Here's Why Rents are So High in the Bay Area
The Bay Area is known for its limited housing options and high rent growth. While high-paying tech jobs are one of the reasons why rents are so high, the level of construction is also key. Similar to what we did for the City of Los Angeles, we looked into the building data released by San Francisco and San Jose, to see where construction has been concentrated, whether housing supply is meeting the demand, and how rents have gone up.
We found that
- Most of the residential inventory built the past two years was in the Downtown San Jose area. The median cost for each multi-family unit was on the higher end, being in the $150 to $200 thousand range.
- North San Jose/Berryessa has seen some momentum in 2017, with 100 units permissioned, compared to 12 units in 2016, and 1 unit in 2015. This is possibly related to the BART San Jose Extension.
- In San Jose, zip-codes where the lowest number of units were built (lowest 20th percentile) experienced rent growths of roughly 7 percent higher than zip-codes with the highest number of units built (top 20th percentile) from 2013 to 2016.
- A majority of the new residential units in San Francisco have (and will) be concentrated in the Northeast area (SoMa, Inner Mission, and South Beach) since 2011. Specifically, new units will be concentrated in SoMa (South of Market) in the coming couple of years.
- Much of the new residential inventory permissioned and constructed tend to be in the luxury range. The construction value of the projectsa are in the $150 – $350 thousand/unit range.
- In San Francisco, zip-codes where the lowest number of units were built experienced rent growths of roughly 8 percent higher than zip-codes with the highest number of units built from 2011 to 2016.
Let’s first look at where construction has been concentrated, and the 2017 data (as of November) especially gives a decent indication on where new housing supply will likely pop up in 2018 and later (since it takes roughly one year between permit and occupancy).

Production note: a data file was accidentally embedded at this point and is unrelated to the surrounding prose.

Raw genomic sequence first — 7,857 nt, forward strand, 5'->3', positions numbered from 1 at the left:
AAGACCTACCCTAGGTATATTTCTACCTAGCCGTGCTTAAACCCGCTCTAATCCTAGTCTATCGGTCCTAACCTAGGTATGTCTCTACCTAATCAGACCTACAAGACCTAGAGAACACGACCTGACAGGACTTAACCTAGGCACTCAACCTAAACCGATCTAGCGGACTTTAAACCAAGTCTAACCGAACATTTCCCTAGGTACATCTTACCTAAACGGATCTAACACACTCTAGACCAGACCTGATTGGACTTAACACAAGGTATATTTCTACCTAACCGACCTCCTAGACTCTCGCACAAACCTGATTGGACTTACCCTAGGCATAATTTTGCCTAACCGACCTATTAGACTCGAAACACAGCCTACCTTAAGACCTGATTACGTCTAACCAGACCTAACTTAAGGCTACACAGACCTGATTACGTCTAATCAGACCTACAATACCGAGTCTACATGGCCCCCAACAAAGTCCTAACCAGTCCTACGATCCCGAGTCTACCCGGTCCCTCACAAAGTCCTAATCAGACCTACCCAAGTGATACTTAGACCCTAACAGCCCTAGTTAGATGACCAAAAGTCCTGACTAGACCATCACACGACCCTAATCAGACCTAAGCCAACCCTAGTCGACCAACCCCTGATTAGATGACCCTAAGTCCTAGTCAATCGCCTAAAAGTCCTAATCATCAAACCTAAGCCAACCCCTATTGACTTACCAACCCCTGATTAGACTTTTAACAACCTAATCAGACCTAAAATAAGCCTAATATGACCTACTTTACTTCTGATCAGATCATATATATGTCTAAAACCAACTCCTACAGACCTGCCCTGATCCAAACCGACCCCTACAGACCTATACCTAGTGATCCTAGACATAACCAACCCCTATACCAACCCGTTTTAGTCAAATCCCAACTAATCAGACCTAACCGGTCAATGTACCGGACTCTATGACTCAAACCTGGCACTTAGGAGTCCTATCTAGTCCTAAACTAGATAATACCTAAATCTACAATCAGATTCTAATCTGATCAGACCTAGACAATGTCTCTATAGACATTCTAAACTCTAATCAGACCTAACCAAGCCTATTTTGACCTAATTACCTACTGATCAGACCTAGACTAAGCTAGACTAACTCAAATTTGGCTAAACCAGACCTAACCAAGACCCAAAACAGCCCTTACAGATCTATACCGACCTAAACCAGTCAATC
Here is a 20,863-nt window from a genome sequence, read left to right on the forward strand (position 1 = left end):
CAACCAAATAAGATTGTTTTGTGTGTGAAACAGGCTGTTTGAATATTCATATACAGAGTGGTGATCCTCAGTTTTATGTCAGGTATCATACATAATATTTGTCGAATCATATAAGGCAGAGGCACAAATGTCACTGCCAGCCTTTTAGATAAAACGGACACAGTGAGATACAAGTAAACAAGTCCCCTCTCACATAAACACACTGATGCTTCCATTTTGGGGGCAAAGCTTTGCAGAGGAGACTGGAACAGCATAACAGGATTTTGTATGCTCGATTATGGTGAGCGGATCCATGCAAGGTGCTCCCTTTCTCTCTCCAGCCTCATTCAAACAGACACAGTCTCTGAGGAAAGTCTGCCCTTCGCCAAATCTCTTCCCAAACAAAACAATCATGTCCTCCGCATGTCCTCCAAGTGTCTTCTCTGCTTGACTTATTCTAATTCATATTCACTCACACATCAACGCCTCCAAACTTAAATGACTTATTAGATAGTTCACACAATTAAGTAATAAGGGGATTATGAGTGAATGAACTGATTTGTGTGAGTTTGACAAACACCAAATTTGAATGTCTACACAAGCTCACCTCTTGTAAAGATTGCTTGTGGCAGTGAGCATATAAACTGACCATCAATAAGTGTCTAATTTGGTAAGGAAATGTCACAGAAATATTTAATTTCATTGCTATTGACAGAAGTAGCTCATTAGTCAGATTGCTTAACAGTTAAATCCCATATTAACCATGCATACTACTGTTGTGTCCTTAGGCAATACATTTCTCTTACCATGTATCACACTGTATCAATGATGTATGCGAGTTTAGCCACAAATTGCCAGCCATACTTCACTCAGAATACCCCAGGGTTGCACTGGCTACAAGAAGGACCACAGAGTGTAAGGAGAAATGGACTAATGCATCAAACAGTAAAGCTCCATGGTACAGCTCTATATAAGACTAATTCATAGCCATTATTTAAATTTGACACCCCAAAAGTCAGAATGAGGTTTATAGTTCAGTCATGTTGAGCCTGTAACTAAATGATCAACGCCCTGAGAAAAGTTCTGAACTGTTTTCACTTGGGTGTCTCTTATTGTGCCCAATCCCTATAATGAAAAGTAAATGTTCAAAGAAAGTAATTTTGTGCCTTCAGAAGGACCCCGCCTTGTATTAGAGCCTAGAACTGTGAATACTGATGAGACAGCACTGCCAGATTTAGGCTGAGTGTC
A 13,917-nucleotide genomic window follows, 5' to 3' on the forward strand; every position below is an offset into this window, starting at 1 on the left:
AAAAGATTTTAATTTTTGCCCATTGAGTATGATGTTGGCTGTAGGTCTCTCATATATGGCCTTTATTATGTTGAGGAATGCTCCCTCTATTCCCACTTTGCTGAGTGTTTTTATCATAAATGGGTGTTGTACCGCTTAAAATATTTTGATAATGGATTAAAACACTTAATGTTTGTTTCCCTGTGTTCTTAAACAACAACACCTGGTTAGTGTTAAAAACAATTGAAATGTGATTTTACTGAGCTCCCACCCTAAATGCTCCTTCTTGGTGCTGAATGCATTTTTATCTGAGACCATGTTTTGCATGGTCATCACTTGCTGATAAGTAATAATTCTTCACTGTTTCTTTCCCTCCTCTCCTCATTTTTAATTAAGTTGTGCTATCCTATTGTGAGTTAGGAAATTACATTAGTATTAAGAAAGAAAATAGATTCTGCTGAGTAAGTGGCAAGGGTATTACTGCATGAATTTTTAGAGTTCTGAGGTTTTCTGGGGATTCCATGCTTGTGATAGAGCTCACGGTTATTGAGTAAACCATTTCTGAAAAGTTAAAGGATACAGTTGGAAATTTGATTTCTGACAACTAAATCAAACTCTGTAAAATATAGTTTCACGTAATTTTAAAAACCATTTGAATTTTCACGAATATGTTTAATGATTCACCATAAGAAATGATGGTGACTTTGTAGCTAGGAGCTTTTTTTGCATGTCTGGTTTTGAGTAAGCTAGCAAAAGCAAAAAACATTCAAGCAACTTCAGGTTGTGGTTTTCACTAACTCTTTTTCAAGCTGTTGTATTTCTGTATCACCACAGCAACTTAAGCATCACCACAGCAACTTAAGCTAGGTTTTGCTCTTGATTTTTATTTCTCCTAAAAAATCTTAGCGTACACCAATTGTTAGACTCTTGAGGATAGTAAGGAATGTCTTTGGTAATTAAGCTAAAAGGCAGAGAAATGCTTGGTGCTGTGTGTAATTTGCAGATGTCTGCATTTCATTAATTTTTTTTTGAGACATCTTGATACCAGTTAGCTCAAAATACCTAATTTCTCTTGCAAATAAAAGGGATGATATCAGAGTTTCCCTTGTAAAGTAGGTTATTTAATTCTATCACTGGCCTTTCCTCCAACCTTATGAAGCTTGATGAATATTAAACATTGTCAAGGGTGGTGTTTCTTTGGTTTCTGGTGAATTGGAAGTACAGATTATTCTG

Blossom Valley has been one of the most popular neighborhoods for construction in the past five years (specifically between 2013 and 2015). However, the past couple of years, a majority of the new residential units have been concentrated in the Downtown/Fairgrounds area (even adjusting for population), and it seems that most of the construction will be concentrated in this neighborhood in the coming year or two. In addition, construction in North San Jose/Berryessa is also catching up. This could be related to the BART Sillicon Valley extension, and in the next couple of years we expected to see more construction in this neighborhood.
While single-family houses and suburban family lifestyle are still the mainstream in San Jose, new construction is flowing into the zip-code 95113 area, with around 30 units per 1000 population level every year in the past two year, and the construction value of the projects (for multifamily buildings with 5+ units) are in the $150 – $200 thousand/unit range, followed by the $200 – $250 thousand/unit range. This reflects the current rental price level in the San Jose area. With Google’s plan to build a massive new campus in the capital of Sillicon Valley, we expect to see strong rent growth and more construction flowing into Downtown San Jose in the coming few years.